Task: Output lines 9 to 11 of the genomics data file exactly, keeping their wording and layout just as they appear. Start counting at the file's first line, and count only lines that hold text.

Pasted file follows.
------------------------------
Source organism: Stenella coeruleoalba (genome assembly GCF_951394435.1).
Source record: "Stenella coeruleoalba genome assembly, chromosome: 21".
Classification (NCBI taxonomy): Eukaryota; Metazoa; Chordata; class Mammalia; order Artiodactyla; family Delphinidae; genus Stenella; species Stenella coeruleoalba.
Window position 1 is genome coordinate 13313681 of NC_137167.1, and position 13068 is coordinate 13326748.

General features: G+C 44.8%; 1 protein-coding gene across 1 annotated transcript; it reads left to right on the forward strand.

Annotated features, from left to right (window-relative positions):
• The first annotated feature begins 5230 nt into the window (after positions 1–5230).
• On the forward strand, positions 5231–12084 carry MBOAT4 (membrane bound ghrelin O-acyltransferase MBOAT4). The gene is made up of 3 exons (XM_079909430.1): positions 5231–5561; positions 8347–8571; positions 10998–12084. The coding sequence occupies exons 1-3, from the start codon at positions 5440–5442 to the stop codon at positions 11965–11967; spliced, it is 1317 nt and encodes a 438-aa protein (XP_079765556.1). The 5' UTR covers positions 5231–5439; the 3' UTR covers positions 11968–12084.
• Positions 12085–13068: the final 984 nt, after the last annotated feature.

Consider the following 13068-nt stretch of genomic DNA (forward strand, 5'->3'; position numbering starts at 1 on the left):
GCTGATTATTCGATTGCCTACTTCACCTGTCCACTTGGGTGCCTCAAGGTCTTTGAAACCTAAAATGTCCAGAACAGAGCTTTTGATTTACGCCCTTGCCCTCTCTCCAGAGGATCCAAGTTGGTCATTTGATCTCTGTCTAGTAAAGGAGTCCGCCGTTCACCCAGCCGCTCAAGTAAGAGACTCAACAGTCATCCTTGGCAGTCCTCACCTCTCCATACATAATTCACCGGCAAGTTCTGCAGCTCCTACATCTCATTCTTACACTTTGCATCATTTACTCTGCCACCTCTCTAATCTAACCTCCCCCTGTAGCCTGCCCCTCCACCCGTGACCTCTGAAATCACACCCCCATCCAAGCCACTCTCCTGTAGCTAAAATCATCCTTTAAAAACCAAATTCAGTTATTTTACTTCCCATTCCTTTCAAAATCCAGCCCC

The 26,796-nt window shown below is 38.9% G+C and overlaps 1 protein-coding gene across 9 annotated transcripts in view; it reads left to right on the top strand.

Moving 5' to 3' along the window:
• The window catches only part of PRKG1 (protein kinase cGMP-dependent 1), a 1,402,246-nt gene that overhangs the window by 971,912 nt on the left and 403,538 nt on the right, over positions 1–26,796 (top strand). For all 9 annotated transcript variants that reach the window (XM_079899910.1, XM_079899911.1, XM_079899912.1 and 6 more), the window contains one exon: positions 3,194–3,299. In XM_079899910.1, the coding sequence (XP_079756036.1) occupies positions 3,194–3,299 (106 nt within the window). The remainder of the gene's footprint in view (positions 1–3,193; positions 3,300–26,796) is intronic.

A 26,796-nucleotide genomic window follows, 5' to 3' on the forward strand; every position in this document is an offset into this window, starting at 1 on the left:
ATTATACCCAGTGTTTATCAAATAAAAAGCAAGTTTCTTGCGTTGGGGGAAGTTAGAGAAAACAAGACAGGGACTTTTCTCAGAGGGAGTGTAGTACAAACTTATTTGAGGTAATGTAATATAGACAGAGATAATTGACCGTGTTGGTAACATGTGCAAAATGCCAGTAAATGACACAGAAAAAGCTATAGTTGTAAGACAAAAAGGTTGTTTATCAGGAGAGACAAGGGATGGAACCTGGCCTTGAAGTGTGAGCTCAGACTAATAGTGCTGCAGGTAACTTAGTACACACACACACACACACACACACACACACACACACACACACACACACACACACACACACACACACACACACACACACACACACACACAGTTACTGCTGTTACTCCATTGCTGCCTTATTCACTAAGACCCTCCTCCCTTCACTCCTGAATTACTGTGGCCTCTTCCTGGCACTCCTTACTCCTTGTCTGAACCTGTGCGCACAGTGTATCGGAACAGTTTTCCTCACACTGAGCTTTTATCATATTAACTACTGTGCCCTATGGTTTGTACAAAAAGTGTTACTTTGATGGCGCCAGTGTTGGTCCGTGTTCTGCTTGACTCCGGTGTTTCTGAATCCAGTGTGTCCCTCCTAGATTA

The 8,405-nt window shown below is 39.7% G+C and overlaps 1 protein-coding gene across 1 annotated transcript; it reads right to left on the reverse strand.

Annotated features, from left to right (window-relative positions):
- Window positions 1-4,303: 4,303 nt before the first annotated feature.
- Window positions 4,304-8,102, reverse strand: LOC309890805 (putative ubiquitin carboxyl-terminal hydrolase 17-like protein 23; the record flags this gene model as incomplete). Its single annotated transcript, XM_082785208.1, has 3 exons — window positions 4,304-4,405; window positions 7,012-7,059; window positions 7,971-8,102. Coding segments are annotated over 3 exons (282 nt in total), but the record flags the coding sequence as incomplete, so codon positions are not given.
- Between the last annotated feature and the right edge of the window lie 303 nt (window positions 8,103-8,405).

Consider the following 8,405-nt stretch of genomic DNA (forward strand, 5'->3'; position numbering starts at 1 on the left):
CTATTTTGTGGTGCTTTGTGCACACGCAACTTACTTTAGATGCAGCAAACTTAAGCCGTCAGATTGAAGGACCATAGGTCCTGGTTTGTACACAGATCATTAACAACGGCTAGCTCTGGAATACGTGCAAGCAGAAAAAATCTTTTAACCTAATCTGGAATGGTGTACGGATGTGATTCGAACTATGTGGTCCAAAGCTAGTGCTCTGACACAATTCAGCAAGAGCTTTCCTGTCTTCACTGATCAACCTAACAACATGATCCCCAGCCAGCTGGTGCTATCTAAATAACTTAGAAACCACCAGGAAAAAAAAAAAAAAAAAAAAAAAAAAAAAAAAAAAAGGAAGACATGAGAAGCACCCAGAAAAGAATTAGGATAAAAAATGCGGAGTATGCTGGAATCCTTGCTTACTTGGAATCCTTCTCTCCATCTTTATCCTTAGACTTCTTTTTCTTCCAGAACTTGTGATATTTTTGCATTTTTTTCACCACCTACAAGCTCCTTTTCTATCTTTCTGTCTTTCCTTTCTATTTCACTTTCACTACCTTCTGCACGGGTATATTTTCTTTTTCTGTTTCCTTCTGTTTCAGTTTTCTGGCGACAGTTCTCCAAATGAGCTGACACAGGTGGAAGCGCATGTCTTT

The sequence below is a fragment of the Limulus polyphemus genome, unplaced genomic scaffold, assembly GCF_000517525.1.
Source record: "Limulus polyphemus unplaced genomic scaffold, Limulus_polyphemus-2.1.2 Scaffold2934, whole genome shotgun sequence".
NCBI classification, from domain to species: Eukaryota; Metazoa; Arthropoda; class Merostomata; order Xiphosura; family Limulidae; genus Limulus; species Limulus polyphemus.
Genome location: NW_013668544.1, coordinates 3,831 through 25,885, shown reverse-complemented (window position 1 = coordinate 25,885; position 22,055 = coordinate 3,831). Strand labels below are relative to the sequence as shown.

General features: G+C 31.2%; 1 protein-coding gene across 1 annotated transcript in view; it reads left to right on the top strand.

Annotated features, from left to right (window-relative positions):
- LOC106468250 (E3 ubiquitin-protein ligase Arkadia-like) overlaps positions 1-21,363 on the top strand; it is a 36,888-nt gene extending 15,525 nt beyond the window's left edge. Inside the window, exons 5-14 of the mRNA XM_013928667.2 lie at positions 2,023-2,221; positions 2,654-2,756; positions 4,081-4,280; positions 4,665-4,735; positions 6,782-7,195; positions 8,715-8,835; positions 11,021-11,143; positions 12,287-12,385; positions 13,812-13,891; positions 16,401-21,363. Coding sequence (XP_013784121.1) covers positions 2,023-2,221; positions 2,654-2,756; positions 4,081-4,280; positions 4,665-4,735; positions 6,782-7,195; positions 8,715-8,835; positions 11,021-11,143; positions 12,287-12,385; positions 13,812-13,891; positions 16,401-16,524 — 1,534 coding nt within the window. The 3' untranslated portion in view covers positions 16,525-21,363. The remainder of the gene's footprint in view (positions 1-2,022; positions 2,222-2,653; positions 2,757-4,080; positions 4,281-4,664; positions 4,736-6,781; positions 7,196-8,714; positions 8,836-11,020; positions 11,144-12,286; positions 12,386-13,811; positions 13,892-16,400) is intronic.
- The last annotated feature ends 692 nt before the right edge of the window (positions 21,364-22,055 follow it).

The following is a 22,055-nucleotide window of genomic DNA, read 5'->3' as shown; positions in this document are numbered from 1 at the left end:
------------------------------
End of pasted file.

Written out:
• Positions 12085–13068: the final 984 nt, after the last annotated feature.

Consider the following 13068-nt stretch of genomic DNA (forward strand, 5'->3'; position numbering starts at 1 on the left):
GCTGATTATTCGATTGCCTACTTCACCTGTCCACTTGGGTGCCTCAAGGTCTTTGAAACCTAAAATGTCCAGAACAGAGCTTTTGATTTACGCCCTTGCCCTCTCTCCAGAGGATCCAAGTTGGTCATTTGATCTCTGTCTAGTAAAGGAGTCCGCCGTTCACCCAGCCGCTCAAGTAAGAGACTCAACAGTCATCCTTGGCAGTCCTCACCTCTCCATACATAATTCACCGGCAAGTTCTGCAGCTCCTACATCTCATTCTTACACTTTGCATCATTTACTCTGCCACCTCTCTAATCTAACCTCCCCCTGTAGCCTGCCCCTCCACCCGTGACCTCTGAAATCACACCCCCATCCAAGCCACTCTCCTGTAGCTAAAATCATCCTTTAAAAACCAAATTCAGTTATTTTACTTCCCATTCCTTTCAAAATCCAGCCCC